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Ibrahim Oyedeji: Making a living after school hours


Hardening to his father’s talk about skill acquisition and the need to be an employer of labour, instead of a job seeker, Ibrahim Oyedeji agreed to follow the footprints of his father and learn his trade — vulcanizing on part-time.

The 15-year-old Junior Secondary School (JSS) II student of Ikotun High School, Ikotun, had to be with his father, to learn the technicalities of the trade. Having learned the ropes, the teen vulcanizer began to handle minor jobs, but today, two years after, he can handle bigger jobs with the dexterity of an experienced hand.

“ It took me some time to understand what my dad was talking about when he said I should combine my studies with a trade, but now I am into it, I am grateful for the idea. It has helped me to plan my life and studies.


“The training lasted for six months; maybe, it was because my father was in charge, I learned fast and before long I began to handle minor jobs in his absence. I can mend any tyre — bicycles, cars, motorcycles among other things,” he said.

Recalling his experiences, Ibrahim disclosed that it was tedious, especially as it prevented him from playing with his peers because he had to join his father immediately he returned from school and had to be with him till later in the day when he closed shop. Not regretting the pains and denials, he disclosed that having skills would keep many youths away from trouble and give them sense of direction in life.

With plans to continue his education up to the tertiary level, Ibrahim said with the level of knowledge and money he makes, he can comfortably settle his tuition fees and still contribute to his family upkeep.

Commenting on his take home, he said: “The job is paying, but whatever I make augments what my father brings home for the family upkeep and also for my studies.”

Knowing that he is fit to handle serious jobs, the father leaves the workshop for Ibrahim whenever he returns from school. According to the teen vulcanizer, his father does another job and so, he has to take care of the workshop and handle all jobs. Even when his father is around, Ibrahim joins him to make it faster.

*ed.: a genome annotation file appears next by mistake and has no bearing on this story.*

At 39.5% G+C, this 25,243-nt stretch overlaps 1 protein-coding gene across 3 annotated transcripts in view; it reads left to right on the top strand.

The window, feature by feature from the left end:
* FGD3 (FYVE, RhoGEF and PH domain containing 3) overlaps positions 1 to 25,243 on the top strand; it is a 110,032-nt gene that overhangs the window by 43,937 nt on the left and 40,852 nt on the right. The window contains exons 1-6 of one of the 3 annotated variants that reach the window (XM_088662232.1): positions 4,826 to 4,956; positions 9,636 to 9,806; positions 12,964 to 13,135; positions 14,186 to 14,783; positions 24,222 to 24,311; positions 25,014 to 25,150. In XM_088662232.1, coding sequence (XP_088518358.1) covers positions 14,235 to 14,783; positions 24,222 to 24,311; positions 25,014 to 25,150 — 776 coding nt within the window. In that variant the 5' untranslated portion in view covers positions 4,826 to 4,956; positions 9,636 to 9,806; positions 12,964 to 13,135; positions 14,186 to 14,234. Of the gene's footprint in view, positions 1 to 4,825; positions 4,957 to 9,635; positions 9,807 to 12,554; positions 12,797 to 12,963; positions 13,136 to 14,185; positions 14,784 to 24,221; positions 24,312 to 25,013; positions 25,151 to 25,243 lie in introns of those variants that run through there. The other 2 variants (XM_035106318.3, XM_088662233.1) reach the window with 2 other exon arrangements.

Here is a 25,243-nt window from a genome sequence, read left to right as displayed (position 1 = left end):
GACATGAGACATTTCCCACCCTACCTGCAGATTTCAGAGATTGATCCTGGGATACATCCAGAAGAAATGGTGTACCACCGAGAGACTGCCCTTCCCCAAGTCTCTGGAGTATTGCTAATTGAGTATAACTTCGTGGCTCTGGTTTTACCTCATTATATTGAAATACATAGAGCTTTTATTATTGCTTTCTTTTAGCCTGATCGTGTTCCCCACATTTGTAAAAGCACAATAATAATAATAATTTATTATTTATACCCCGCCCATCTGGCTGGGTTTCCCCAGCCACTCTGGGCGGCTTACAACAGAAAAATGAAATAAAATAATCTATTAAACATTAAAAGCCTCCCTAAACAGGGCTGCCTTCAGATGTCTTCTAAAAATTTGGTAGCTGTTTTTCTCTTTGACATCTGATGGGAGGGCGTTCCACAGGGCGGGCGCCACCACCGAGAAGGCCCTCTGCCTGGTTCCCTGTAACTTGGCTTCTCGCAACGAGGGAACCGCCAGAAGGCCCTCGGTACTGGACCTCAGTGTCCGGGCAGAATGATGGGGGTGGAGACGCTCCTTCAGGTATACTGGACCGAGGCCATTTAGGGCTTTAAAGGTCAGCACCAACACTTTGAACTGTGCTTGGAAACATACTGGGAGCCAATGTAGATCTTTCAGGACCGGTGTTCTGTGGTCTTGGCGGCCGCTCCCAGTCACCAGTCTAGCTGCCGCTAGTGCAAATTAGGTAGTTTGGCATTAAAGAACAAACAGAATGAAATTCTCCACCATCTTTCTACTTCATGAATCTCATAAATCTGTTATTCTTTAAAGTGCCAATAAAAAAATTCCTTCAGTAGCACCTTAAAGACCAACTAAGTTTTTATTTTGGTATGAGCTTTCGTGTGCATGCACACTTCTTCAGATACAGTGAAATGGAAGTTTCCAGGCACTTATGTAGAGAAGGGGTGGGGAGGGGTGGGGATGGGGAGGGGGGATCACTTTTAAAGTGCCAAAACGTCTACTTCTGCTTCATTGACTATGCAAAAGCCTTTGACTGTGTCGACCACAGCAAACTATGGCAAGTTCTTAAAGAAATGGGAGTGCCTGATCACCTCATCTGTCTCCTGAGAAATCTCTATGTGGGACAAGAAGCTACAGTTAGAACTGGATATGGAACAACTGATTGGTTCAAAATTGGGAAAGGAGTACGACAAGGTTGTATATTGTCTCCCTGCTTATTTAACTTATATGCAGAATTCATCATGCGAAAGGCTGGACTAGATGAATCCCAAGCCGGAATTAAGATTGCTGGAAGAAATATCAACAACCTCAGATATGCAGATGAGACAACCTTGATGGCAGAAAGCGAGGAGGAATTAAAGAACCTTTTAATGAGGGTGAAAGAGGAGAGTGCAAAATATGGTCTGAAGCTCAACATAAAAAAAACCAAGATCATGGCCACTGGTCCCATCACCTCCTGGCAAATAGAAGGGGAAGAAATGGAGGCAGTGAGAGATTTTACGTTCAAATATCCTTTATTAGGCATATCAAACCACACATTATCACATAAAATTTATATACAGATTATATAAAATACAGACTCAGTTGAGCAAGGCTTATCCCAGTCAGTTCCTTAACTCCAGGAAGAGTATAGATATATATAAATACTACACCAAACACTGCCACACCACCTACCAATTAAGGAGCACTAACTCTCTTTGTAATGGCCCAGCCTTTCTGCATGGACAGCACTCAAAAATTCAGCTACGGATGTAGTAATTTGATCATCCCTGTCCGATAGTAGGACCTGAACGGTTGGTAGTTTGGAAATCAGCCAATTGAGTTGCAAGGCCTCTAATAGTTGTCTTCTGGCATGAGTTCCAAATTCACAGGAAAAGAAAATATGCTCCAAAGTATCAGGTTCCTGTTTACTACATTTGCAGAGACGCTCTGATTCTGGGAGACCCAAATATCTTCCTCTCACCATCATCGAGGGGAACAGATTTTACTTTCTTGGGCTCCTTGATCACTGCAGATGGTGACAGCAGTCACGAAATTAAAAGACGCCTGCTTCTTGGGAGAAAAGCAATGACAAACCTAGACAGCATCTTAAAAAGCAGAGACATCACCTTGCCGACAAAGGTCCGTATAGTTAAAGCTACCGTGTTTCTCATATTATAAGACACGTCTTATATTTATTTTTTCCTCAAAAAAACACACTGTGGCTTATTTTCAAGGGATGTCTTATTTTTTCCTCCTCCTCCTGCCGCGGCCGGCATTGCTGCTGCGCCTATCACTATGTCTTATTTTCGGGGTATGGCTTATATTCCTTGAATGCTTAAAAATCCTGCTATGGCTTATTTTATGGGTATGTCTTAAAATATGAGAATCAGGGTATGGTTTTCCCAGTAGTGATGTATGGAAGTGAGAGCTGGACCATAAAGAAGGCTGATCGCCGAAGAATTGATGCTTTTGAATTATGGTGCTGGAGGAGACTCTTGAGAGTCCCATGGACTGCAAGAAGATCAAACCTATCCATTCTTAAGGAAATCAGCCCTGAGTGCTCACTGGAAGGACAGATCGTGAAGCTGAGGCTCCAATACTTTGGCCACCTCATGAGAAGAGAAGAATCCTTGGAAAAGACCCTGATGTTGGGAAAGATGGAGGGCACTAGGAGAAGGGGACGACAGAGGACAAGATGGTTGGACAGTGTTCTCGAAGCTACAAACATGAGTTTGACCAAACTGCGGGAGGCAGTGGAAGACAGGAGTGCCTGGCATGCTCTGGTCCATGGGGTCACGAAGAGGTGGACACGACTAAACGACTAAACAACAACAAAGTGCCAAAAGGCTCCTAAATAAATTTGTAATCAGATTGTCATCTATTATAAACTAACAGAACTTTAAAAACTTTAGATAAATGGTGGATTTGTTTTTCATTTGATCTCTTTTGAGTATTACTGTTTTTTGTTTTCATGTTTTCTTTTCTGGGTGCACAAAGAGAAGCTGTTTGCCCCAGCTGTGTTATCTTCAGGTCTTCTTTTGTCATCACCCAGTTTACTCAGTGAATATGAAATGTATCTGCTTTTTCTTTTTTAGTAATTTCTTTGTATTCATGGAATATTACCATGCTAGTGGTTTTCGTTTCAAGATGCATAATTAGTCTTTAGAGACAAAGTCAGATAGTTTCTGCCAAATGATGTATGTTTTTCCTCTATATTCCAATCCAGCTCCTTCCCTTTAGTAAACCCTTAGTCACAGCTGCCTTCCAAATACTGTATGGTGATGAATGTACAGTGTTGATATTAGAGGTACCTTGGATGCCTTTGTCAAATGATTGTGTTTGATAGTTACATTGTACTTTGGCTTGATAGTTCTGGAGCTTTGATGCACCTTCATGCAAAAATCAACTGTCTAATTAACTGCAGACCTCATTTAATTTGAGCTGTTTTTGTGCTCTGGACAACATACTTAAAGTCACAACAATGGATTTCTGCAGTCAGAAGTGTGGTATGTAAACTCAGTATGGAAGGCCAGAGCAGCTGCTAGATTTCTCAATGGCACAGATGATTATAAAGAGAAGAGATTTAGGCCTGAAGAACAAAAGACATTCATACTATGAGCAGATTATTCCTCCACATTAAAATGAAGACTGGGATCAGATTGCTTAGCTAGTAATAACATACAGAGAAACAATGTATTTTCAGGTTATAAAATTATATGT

On a relationship with clients, Ibrahim said, “ There is no lack of it because they believe in me. I give them good service, tell them what to do to keep their vehicles in shape and do not cut corners.”

The JSS II student who went professional in 2017 revealed that he leaves school 3.30pm every day and gets to his workshop by 4 pm, adding that he does not retire for the day until 8 pm.

According to him, he makes out time for his studies. He noted that with his young age he could combine formal education with his part-time job, especially when it is a job that gives him joy just like vulcanizing.

“I am 15, I am still young and at my age, I can combine different things at once. Vulcanizing is fun to me; it is like catching fun with my mates. I do the work with ease. I communicate with clients and make money. So, I have time for my studies and for the job.

“I still have time to do my school homework and read for my exams. It is a matter of planning and keeping to one’s plans. At weekends and holidays, I give more time to the job,” he said.

On how his schoolmates and friends perceive him sporting grease-stained cloth after school hours, Ibrahim said there is no shame in moneymaking. According to him some of his friends come to learn from him; they hang around while he works.

“I amproudtodowhatIam doing, irrespective of the grease. I am proud to give a helping hand to my father and family, to toe my father’s line of business, whichIhopetorunina bigger way later in life,” he said.

Advising other teens, Ibrahim said youths should endeavour to acquire skills alongside formal education, saying this would make them be less dependent on government, be a job creator and employer of labour.

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